Arthrosis is a disease of the bone joint – basically the area where two bones meet to make a joint, such as the knee joint, for example. It is made up of cartilage and fibrous connective tissue. When the tissue and cartilage degenerate, it is known as arthrosis. Over time, cartilage degeneration results in the loss of free movement in the joint. Cartilage also ensures that bones do not rub together, but when it’s worn down, the bones get damaged, resulting in cracking, holes, or even ulcers formed on either end of the bone.
You may be more familiar with the other term for arthrosis – osteoarthritis. It is most common in older adults because cartilage wears down with age. Osteoarthritis can be a painful condition, but there are ways to reduce pain in order to increase mobility.
Over time, the cartilage that cushions the bones of the joint wears thin, causing bone-on-bone friction. This is what causes the pain experienced in osteoarthritis.
When cartilage gets damaged or destroyed, it cannot repair itself, so it’s important to partake in preventative measures to minimize the wear and tear of the cartilage.
Repetitive movements, insufficient physical activity levels, and being overweight are all contributing factors associated with arthrosis. These put extra stress on the joints, speeding up the wearing down of the cartilage.
Symptoms of arthrosis include:
Pain: Pain is experienced at the specific joint affected by arthrosis. Pain will vary, depending on the amount of cartilage remaining. The less cartilage is cushioning the bones, the more pain a person will experience. Unlike other types of arthritis where pain is often experienced at night or at rest, pain in arthrosis is often experienced during the day. Touching the skin above the painful joint will cause for pain as well. Swelling, however, is not often seen in arthrosis.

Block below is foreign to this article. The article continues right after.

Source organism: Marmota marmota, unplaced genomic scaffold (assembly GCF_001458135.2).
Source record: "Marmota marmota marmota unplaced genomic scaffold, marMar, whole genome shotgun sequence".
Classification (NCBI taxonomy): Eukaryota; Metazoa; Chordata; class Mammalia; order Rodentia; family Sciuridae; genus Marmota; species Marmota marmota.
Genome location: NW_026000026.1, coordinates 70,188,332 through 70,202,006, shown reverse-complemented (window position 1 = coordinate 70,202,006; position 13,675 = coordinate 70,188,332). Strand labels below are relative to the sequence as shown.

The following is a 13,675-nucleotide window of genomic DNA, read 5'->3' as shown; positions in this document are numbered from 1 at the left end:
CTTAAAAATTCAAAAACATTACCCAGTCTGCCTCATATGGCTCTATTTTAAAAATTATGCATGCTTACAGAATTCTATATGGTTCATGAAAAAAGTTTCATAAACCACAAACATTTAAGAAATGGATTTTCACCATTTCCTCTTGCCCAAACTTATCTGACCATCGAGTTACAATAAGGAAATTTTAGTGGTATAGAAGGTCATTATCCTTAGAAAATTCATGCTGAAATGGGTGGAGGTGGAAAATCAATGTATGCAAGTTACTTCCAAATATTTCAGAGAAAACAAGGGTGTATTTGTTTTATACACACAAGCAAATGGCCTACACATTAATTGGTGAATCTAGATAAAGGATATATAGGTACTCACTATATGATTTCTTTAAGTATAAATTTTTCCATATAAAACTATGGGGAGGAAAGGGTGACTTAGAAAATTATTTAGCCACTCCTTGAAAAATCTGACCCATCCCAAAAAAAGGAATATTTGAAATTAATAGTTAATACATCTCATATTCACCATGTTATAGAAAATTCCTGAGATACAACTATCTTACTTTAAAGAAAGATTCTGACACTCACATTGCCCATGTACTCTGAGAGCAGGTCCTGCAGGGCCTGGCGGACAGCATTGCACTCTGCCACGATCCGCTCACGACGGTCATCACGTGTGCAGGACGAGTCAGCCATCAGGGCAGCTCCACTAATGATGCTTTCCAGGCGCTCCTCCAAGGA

Stiffness: Stiffness may be experienced at its highest upon awakening or after a long period of rest. Even though initially movement will relief stiffness, it can lead to additional pain. As the disease progresses, so does stiffness.
Joint sounds: Patients may notice a cracking or popping sound when they move their affected joint. This is a result of insufficient cartilage which is intended to ensure smooth movements between the two bones. When there is not enough of cartilage, the bones touch and rub together, causing a sound.
Hardness: Bony outgrowths can develop and may be felt through the skin. Hardness is more commonly seen in the later stages of arthrosis.
Risk factors for arthrosis include being of older age, being female, being overweight or obese, having previous joint injuries, have joint deformities, working in an occupation that involves repetitive motion, having certain genes, and having a family history of arthrosis.
The treatment for arthrosis is all about pain relief, enabling the patient to lead a more comfortable and mobile life.
Treatment options include some of the following:
The following list offers various home remedies for easing osteoarthritis pain in the comfort of your home. The good news is, these lifestyle habits and natural remedies aren’t really associated with any unwanted side effects – unlike many medications used to treat joint pain.
Working with your doctor can help you develop an effective treatment plan for arthrosis in order for you to enjoy a normal life.